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What will Teixeira do now that he's comfortable?

New York Yankees' Mark Teixeira poses for

New York Yankees' Mark Teixeira poses for photo day at the George Steinbrenner field in Tampa Fl. Photo Credit: Newsday/Alejandra Villa

KISSIMMEE, Fla. - If you're looking to relocate to the Dallas area, Mark Teixeira has just the house for you.

One year after signing an eight-year, $180-million contract with the Yankees, Teixeira has officially put down roots in the New York metropolitan area. He said he moved everything out of his old Dallas home and into his family's new home in the Greenwich, Conn., area during the winter.

And he's about to put that Dallas home on the market.

"I'm a full-time New Yorker now, year-round," he said.

So much is made of the adjustment period that first-year Yankees stars have to go through, especially those with massive contracts. Just ask Randy Johnson, Roger Clemens, Alex Rodriguez and the many others who took time to get comfortable.

Although the on-field adjustment seemed smooth, Teixeira, still described the adjustment as "stressful." That had more to do with off-the-field stuff that is unavoidable, such as moving his family and getting used to a new home, city and team.

"I think it's an adjustment for anyone who comes to play in New York," manager Joe Girardi said. "The expectations are different every year. The coverage is different every day. It's just a little different. Everything is a little bit bigger."

Now entering year two, Teixeira said he feels significantly more comfortable with his surroundings, especially now that everything is set on the home front. That admission is not too surprising, but it does beg the question: If there is a built-in adjustment period for first-time Yankees, does the second-year comfort level translate into greater success on the field?

"It's tough to quantify, but at the same time, your overall well-being is definitely higher and knowing that your family is comfortable and happy," Teixeira said. "That goes a long way with just your peace of mind. No one wants to be worrying about their family having to move around all the time. That can be tough."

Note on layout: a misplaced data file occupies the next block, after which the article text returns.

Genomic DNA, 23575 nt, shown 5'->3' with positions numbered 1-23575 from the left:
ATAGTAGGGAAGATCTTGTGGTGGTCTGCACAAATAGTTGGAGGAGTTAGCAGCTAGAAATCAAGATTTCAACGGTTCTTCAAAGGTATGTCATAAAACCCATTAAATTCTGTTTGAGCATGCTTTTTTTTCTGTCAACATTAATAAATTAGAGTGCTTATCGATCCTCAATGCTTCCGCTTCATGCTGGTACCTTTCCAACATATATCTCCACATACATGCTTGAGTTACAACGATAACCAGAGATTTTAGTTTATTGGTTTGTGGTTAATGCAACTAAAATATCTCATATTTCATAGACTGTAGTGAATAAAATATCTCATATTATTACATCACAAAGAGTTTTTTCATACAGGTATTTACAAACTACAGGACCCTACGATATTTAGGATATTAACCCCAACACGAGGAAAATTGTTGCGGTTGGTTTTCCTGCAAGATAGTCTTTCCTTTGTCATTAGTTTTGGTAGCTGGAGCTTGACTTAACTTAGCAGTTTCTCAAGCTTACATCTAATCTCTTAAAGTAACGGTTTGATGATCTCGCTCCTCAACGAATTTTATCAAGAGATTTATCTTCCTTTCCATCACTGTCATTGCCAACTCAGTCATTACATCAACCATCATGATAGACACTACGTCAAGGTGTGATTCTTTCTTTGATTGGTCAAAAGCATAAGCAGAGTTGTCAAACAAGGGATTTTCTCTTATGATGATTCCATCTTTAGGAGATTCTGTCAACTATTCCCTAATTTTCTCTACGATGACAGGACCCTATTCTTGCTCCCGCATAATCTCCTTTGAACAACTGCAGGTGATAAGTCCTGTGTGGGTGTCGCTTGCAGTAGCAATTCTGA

The Yankees' other big-prize acquisition from a year ago, CC Sabathia, also put down roots in the metropolitan area. Sabathia bought a home in Alpine, N.J., before last season and kept his family there during the winter, snow and all.

Teixeira spent the winter arranging his move. As Opening Day inches closer, he feels ready to reap the benefits, at least in terms of his mental well-being.

"Not that you don't fully put your attention on the game during your first year, but now there's less off-field distractions, which is great," he said. "There's always going to be little things here and there to distract you, but if you can minimize them, the better you're going to play."

Could that mean the first baseman is primed to have an even better season in year two? That certainly would be good news for the Yankees, considering he finished second in the American League MVP voting after hitting .292 with 43 doubles, 39 homers, 122 RBIs and a .948 OPS.

For Teixeira, it's also an encouraging sign to see Rodriguez healthy. Last year Teixeira struggled in April without A-Rod batting behind him, but once Rodriguez returned from hip surgery, Teixeira took off. Beginning on May 13, Teixeira hit .315 with a .993 OPS and totaled 74 extra-base hits in 499 at-bats.

Teixeira's goals, though, remain big picture: another championship. "Any competitor wants to win," he said, "and we always have a chance here."

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